You crash your car: While there’s nothing stopping you taking an insurance policy out on the car, in the event of a total write off, the money that they pay out would likely go to the financier as it is technically their car. So once again, you’ve got no wheels, no money, and probably a case of whiplash or worse.
Buying an encumbered vehicle can carry significant risk for you, the ‘owner’, as it relies on a great deal of trust between buyer and seller. If you have had a chat to the seller and both parties have agreed to settle the finance before transferring ownership, then there’s no problem. If not, the risk may be something you’re not willing to accept despite the seemingly cheap price of the vehicle.
Other assumptive risks of buying an encumbered vehicle
While invariably many encumbered cars get sold every year in Australia, it can be only natural to assume the worst and question why a vehicle under finance is being sold in the first place.
If the seller can’t afford the repayments: If the seller can’t afford the repayments, then chances are they can’t afford other maintenance items on the car either such as: tyres, servicing, repairs and even registration. This is where enlisting a mechanic to inspect the vehicle can be money well-spent; the roadworthy certificate only covers basic items. The PPSR check should also tell you the car’s registration details.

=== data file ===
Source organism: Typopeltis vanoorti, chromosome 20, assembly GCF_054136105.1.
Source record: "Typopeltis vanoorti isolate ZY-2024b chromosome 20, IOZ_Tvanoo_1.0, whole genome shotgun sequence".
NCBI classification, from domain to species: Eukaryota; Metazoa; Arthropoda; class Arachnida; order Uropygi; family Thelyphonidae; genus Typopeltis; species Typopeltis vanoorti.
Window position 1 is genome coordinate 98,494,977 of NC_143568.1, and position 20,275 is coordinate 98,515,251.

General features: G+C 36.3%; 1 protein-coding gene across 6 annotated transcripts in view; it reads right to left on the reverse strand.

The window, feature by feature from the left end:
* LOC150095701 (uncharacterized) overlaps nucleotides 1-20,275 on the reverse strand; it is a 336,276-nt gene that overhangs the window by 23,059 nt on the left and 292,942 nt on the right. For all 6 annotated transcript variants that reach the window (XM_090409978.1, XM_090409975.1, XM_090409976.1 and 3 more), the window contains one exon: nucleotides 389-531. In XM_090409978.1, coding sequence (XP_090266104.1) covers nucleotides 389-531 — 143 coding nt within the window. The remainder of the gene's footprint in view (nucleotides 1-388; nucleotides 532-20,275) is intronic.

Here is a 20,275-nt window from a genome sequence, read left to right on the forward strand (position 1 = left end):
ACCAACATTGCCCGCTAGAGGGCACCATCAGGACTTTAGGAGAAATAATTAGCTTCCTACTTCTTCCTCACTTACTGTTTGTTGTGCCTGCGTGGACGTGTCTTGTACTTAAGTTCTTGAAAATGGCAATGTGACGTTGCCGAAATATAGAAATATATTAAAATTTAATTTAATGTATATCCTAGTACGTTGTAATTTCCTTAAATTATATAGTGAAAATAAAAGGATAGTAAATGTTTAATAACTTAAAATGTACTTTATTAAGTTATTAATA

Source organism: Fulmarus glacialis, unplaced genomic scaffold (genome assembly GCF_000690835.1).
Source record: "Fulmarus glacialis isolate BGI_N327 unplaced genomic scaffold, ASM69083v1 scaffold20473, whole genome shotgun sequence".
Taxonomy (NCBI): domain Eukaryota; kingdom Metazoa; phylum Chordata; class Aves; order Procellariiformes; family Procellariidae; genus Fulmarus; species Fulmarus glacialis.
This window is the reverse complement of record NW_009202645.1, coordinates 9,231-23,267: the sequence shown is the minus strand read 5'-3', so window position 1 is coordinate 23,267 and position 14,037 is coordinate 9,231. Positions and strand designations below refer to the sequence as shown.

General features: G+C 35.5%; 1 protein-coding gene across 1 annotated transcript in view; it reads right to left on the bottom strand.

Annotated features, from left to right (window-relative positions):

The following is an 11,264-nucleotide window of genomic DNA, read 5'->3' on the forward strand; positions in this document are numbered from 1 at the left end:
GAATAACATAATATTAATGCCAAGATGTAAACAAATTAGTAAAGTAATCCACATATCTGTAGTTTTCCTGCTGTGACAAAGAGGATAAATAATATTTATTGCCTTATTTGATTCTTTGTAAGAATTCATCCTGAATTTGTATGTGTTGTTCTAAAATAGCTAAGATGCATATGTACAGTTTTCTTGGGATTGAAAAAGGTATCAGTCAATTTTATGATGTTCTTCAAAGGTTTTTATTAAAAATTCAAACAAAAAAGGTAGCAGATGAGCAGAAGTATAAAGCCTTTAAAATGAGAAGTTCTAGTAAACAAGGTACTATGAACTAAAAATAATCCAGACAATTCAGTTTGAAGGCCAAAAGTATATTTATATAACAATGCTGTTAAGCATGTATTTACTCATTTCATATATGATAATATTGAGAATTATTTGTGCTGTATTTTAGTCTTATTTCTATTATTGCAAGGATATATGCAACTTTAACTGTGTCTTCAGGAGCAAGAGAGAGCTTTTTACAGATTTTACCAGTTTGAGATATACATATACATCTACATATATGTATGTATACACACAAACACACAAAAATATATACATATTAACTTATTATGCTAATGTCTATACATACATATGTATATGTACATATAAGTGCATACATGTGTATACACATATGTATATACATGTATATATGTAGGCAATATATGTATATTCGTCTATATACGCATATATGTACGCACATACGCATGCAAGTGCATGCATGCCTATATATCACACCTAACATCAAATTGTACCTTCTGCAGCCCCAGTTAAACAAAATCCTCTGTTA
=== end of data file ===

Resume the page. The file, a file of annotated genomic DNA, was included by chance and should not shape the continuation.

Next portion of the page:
The seller wants to upgrade: Life happens and upgrading or downgrading can be a perfectly legitimate reason for selling an encumbered vehicle. Maybe their two-seater roadster can’t fit a child seat? Or maybe they moved to the city and no longer need a large costly vehicle?
While buying an encumbered vehicle may seem like an automatic no for a lot of Australians, the car may be worth it - whether due to its price, condition, mileage or other factors.
Selling an encumbered vehicle
Selling a car under finance is legal, but it must be disclosed both to the financier and the buyer beforehand. Being that a buyer can and should do a PPSR check before purchasing a vehicle, it’s probably best to be honest about your car’s finance status anyway.
As you’ve got a secured loan, it will likely be subject to your financier’s terms and conditions that you advise them if you’re selling your car.
Being that a secured loan is a contract, you may be subject to break-contract fees and other costs, plus have to pay out the remainder of the car’s determined value.
If the sale price is less than the amount left on the loan, then you will likely have to pay out this remainder - called residual debt.
If you’re selling your car, you may not have enough cash upfront to pay out the loan early, and this is where the buyer comes in. The easiest way to sell a financed car may be to get you, the buyer and the financier all in the one room (ideally at the credit institution where you took out your loan) and have the buyer agree to deposit their cheque or cash into the financier’s account. You can then sign over ownership and registration details and in the process, wipe your hands clean.
Trading in a car under finance
Trading in an encumbered car can be a legitimate way to upgrade, without the hassle of having to go through a private buyer. Trading in at a dealership can make the process smoother versus if you were to sell privately.